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Writing > On Copyright
2006

The web, the accompanying information explosion and the proliferation of imaging media have highlighted many questions around copyright and the ‘origin’ of the creative impulse.

Whereas literary copyright has been well established for many years and is vigilantly protected by publishers and authors, copying in the visual arts has traditionally been seen as both a training tool and a means to an extended vocabulary.

The perceived divisions between different forms of visual art has also ‘allowed’ some copying to take place quite legitimately, and such visual piracy is often praised. Graphic Designs appropriating the signage and crafts of other culture-groups is seen as a means of successful communicating within capitalist aims, and the origin of the image is hardly ever questioned or acknowledged. In their turn the work of designers are made to be used and discarded, therefore their inventions and styles are not seen as ‘owned’ by them either. On the other hand, the companies that these images and symbols were created for, are adamant that they own the copyright to such artwork!

Photographic images have also got a strange relationship with the idea of copyright. If I take a picture of someone standing in Time Square, I (inadvertently or on purpose) also take a picture of hundreds of designs, advertising messages and artworks. Does the publishing/copyright of that picture belong to me, the person standing in the picture, or the advertisers, designers and managers of time square? None of which would make any claim to the picture unless I seem to stand a chance of making money with the image.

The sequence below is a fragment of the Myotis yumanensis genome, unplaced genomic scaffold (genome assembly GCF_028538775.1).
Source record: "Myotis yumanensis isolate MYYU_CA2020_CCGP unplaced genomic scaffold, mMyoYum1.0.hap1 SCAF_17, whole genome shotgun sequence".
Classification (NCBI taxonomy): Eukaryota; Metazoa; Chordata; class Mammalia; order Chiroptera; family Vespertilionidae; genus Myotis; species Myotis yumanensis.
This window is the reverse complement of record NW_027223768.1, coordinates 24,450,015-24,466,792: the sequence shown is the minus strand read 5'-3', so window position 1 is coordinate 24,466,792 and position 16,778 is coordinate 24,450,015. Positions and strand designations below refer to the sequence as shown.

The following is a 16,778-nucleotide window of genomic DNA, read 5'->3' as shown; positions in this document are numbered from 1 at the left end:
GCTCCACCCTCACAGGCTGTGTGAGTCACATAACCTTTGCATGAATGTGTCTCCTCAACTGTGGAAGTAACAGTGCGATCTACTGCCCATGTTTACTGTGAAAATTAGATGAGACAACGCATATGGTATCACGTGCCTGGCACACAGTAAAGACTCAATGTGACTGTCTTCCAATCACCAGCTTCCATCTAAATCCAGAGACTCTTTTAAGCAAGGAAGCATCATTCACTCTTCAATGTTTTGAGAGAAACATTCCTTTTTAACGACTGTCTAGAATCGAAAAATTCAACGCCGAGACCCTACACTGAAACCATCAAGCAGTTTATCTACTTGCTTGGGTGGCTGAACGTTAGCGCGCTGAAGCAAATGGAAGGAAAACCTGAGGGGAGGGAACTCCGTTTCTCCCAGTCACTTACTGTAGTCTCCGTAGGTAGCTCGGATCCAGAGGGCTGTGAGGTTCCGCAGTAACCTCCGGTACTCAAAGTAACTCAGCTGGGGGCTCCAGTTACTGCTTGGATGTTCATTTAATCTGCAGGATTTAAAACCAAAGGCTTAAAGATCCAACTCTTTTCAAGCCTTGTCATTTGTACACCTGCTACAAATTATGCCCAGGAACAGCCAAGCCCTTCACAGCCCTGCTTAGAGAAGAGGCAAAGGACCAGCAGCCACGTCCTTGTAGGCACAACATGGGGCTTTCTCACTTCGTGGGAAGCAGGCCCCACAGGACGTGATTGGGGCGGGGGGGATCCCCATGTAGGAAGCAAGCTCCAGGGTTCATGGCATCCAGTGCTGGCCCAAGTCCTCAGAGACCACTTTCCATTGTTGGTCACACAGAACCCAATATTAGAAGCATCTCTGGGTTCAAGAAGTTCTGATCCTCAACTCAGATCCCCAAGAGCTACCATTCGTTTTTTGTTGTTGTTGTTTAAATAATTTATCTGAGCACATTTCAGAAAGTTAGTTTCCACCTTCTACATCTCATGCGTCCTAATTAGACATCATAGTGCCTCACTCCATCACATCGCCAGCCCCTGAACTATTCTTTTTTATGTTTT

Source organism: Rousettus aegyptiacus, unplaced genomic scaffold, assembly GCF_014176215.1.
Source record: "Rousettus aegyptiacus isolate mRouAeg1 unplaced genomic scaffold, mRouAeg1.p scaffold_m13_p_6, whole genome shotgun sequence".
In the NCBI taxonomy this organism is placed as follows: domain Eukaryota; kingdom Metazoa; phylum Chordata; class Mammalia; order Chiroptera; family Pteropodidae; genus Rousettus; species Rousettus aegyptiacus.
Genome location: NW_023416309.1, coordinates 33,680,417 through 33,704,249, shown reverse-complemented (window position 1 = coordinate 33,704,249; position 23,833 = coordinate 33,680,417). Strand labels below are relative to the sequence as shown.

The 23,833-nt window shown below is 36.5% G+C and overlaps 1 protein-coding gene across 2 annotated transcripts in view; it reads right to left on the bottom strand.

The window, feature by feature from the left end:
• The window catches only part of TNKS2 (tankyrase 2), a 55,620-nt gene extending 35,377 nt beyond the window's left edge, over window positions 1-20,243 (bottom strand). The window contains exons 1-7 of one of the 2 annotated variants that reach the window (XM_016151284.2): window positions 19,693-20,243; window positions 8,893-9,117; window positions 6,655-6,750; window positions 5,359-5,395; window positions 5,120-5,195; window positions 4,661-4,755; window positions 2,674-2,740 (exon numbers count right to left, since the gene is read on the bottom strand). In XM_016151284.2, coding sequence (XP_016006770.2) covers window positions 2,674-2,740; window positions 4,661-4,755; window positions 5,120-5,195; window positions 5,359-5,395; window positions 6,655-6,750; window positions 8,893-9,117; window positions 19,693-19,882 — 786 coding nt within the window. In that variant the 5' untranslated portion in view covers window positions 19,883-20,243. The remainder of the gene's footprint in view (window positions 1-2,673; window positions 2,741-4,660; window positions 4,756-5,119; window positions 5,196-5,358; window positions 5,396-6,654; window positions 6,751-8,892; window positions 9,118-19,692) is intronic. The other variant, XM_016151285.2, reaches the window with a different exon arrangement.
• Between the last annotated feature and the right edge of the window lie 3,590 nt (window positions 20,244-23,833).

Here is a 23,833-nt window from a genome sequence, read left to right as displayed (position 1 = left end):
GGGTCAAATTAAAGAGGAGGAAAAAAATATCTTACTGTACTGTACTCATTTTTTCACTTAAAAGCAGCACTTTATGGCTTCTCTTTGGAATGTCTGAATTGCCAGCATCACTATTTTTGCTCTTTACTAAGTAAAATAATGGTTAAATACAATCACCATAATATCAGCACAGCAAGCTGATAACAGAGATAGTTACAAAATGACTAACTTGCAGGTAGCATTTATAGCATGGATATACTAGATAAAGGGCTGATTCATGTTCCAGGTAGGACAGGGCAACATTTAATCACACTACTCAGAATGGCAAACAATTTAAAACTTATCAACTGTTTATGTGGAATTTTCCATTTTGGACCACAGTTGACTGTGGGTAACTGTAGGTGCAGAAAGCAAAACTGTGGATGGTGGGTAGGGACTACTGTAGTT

Which leads one to believe that copyright is only of significance within our money–based value system. Luckily for art, most of the time money is not too much of an obstacle! (At least not enough of it to launch lawsuits.) Actually most of the time, brands and designers seem to deem any visual repetition of their images as bonus advertising.

I am perplexed when people vehemently protest that someone’s ‘intellectual property’ has been violated. It has been my experience that a thought or a certain insight is in the ‘ether’ and that it is the artist’s duty to respond as fast and as well as she can, but if not – someone else will. Even if it does take immense effort at times to bring an ‘original’ thought into the public domain, the concept itself is always the product of other thoughts (expressed by others) that came before it, and quickly passes into the larger crucible of its time.

In this age of digital communication and copying, it is virtually impossible to regulate the flow of images. Whilst I hope that others will treat my work with the same respect and recognition that I feel towards theirs, I do not think it is sensible to cast our thoughts and emotive expressions into the iron chains of the law.

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Posted 07 December 2005, www.annisnyman.co.za, author: Anni Snyman

All work is under a Creative Commons Copyright Licence.

 

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